Nobel winner VS Naipaul dies at 85
Novelist Sir VS Naipaul, who won the Nobel Prize in literature, has died at his home in London aged 85, his family have said.
Sir Vidia, who was born in rural Trinidad in 1932, was known for works including A Bend in the River and his masterpiece, A House for Mr Biswas.
The author, who wrote more than 30 books, won the Booker Prize in 1971 and the Nobel Prize in literature in 2001.
His wife Lady Naipaul called him a "giant in all that he achieved".
She said he died "surrounded by those he loved having lived a life which was full of wonderful creativity and endeavour".
On social media, people have paid tribute to the author and expressed their sadness.
"No-one inspired me to read more than Naipaul," one person wrote while another said: "His novel A House for Mr Biswas has stayed with me as a lasting memory for 30+ years."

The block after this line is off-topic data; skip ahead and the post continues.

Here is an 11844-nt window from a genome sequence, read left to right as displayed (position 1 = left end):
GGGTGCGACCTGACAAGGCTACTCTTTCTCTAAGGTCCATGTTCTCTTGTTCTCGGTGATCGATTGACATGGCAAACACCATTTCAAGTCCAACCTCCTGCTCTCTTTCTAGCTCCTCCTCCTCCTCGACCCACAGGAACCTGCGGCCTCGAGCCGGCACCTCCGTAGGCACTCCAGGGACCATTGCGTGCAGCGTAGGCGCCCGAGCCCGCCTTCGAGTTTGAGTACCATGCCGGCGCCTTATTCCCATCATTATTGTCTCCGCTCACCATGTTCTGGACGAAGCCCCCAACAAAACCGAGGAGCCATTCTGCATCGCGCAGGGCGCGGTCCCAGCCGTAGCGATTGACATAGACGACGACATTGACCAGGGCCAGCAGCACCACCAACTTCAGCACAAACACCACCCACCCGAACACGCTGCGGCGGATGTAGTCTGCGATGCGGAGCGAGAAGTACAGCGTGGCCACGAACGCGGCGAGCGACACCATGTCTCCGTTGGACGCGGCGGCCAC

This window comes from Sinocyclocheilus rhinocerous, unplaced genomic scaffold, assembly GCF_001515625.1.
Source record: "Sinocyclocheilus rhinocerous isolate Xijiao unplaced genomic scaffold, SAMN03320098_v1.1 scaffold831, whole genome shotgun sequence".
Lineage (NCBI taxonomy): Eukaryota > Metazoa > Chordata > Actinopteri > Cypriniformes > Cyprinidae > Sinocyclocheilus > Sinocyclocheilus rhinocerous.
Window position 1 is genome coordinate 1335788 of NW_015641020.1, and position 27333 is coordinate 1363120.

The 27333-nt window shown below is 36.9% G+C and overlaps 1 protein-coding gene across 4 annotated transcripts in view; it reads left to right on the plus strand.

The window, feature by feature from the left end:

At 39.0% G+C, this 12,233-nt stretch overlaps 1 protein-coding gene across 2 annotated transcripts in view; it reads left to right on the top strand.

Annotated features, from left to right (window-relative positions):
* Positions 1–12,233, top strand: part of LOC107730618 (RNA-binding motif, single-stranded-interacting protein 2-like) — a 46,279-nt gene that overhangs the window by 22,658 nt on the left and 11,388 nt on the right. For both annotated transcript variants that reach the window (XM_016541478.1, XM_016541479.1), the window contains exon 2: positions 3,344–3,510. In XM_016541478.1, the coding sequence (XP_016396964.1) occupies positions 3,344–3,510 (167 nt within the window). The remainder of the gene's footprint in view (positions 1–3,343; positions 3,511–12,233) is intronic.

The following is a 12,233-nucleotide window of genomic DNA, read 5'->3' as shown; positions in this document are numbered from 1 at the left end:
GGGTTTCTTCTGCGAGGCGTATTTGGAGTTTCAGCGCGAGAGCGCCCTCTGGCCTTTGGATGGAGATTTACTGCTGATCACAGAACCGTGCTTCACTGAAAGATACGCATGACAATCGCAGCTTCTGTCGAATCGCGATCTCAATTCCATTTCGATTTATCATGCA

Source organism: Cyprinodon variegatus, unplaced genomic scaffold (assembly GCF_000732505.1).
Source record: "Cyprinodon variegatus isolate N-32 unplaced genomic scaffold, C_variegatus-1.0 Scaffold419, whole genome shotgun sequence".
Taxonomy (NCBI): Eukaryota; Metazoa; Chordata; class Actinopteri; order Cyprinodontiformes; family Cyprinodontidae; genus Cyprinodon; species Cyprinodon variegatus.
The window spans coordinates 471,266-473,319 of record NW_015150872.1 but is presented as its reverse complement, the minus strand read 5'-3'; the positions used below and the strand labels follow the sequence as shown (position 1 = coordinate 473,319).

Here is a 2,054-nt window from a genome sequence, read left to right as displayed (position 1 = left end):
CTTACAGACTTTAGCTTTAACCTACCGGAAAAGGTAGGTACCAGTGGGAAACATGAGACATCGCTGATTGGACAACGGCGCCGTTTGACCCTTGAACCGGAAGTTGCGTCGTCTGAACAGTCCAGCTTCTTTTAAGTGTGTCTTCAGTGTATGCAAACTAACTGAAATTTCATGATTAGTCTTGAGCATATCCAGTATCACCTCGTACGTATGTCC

Sir Vidia, who as a child was read Shakespeare and Dickens by his father, was raised a Hindu and attended Queen's Royal College.
He moved to Britain and enrolled at Oxford University in 1950 after winning a government scholarship giving him entry into any Commonwealth university of his choosing.
As a student, he struggled with depression and attempted suicide.
His first book, The Mystic Masseur, was published in 1951 and a decade later he published his most celebrated novel, A House for Mr Biswas, which took over three years to write.
He was awarded the Nobel Prize for "having united perceptive narrative and incorruptible scrutiny in works that compel us to see the presence of suppressed histories".
His first wife, Patricia Hale, died in 1996 and he went on to marry Pakistani journalist, Nadira.
Sir Vidia was outspoken and is known for criticisms of Tony Blair – who he described as a "pirate" – as well as Charles Dickens and EM Forster.
He also fell out with the American travel writer Paul Theroux, who he had mentored, in a bitter 15-year feud after Theroux discovered a book he had given Naipaul in a second-hand bookshop. They later reunited.